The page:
I had the privilege of taking several members of my school’s leadership team to the U.S. National Whitewater Center about a month ago. After exhausting ourselves by embarking on adventures such as high-ropes courses, canyon-crossing zip-lines, and category 4 whitewater rapids, we decided to relax by watching other teams attempt to navigate the most challenging rapids: a quick drop into churning water that forces the raft to turn left just before a severe drop over the largest rapid in the complex.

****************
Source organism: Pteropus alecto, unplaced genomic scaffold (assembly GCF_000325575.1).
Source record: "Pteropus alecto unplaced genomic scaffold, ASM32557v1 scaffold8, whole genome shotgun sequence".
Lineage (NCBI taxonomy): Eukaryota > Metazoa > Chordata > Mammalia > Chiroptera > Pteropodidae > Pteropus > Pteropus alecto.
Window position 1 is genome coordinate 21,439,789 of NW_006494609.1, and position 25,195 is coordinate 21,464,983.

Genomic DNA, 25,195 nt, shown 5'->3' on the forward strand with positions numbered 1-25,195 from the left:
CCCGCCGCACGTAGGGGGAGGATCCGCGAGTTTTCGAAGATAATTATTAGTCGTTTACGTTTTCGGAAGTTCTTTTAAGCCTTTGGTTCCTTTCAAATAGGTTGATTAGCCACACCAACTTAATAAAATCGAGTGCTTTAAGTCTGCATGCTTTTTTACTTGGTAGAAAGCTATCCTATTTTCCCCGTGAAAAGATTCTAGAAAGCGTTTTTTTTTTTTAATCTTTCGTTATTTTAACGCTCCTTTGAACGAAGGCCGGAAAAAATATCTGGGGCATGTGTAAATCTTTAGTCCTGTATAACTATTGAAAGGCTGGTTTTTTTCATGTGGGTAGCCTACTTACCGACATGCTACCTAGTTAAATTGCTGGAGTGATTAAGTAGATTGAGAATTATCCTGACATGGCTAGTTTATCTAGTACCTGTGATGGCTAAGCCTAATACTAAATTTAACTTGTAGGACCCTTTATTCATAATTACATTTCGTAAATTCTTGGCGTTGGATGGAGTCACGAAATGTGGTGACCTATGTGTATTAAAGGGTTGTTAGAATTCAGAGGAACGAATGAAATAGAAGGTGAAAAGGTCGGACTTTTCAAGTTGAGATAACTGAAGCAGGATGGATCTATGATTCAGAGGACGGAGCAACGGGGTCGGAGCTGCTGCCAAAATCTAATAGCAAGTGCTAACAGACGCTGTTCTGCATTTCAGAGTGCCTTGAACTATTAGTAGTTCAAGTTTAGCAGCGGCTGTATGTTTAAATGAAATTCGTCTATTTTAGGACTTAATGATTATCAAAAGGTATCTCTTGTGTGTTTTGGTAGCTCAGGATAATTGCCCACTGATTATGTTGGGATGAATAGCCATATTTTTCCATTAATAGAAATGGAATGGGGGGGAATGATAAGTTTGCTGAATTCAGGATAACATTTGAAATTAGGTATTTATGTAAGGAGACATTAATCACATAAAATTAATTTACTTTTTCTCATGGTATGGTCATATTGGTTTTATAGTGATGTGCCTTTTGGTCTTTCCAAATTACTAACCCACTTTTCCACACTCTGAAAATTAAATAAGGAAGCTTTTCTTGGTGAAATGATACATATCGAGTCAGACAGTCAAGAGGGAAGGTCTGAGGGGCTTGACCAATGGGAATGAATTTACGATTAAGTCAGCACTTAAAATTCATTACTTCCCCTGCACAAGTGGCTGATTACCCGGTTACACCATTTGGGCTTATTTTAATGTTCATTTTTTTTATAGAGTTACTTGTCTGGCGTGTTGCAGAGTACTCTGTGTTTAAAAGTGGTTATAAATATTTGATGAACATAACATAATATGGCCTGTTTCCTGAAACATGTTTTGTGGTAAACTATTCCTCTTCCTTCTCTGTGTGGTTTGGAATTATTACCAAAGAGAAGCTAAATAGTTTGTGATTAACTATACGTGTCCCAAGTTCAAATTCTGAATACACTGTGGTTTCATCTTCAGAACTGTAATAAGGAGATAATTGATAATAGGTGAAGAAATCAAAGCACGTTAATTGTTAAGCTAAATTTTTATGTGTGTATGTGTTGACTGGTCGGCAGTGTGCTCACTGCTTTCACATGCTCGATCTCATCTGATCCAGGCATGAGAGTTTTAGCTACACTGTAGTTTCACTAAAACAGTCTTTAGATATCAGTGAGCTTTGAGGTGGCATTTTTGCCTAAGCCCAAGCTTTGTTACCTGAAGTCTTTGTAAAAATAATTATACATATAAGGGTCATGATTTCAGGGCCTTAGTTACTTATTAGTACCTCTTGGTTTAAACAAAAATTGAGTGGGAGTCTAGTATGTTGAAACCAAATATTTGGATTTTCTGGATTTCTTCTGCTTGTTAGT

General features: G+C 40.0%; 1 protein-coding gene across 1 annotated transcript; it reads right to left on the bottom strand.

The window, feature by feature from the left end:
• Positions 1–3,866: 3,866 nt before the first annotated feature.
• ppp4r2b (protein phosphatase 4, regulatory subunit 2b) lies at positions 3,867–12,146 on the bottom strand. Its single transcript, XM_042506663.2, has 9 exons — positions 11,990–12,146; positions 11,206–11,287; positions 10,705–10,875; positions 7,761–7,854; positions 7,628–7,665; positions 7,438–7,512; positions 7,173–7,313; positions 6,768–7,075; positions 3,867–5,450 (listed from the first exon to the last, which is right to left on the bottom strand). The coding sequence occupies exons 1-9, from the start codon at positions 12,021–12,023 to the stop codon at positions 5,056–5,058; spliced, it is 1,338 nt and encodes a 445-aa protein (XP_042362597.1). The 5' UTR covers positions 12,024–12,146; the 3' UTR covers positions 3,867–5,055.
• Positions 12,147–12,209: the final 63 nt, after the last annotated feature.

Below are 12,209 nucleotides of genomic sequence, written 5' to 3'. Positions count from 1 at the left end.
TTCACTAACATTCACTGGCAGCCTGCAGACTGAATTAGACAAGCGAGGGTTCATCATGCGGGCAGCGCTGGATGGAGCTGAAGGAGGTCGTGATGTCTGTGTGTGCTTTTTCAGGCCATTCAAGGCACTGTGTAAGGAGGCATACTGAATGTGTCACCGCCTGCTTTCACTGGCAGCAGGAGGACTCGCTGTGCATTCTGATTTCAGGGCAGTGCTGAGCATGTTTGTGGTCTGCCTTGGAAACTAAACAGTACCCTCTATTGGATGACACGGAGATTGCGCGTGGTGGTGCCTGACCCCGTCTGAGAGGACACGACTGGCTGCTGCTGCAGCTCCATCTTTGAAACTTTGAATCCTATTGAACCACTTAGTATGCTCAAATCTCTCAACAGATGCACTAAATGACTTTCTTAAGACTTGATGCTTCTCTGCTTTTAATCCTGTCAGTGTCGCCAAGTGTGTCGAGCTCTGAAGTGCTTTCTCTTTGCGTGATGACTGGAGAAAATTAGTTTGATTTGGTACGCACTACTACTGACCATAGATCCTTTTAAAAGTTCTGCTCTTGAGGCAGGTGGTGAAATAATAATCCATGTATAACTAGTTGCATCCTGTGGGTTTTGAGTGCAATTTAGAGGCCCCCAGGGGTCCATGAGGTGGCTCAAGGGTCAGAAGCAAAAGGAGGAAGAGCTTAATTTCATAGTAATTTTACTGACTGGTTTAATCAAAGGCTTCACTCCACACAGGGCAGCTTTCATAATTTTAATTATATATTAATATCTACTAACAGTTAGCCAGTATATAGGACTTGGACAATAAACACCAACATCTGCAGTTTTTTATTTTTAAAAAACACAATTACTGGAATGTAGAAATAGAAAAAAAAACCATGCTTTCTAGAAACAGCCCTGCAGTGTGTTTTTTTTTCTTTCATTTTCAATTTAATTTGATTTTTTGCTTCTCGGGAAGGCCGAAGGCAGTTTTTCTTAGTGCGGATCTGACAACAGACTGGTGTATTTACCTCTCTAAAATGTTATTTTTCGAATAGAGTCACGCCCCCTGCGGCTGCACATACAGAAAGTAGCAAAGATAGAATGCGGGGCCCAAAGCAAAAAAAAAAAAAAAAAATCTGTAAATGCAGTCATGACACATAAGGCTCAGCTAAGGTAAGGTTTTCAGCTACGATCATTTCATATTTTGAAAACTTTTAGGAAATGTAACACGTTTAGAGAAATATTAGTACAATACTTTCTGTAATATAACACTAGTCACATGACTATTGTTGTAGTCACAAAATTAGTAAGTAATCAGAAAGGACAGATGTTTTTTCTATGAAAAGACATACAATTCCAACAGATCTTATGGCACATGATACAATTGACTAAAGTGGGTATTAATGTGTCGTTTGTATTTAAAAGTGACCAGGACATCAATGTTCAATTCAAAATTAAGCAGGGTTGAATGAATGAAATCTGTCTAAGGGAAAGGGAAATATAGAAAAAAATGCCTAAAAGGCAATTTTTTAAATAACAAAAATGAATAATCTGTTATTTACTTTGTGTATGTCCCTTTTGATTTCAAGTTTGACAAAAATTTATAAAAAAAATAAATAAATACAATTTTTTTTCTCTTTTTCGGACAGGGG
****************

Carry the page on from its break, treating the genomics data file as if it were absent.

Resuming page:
We laughed, joked, and, occasionally, cringed with one another as people fell out of their rafts. As the last wave of rafts came through, I noticed a small boy – perhaps 6 or 7 years old – at the front of the raft. There was a man with him at the front that I assume was his father. If you are not familiar with rafting, the strongest team members are usually placed at the front to determine the pace for the rest of the raft. It is also the place in the raft where one is most likely to get thrown-out headfirst into the rapids. So, while it is a place of honor, it is also a risky place to be.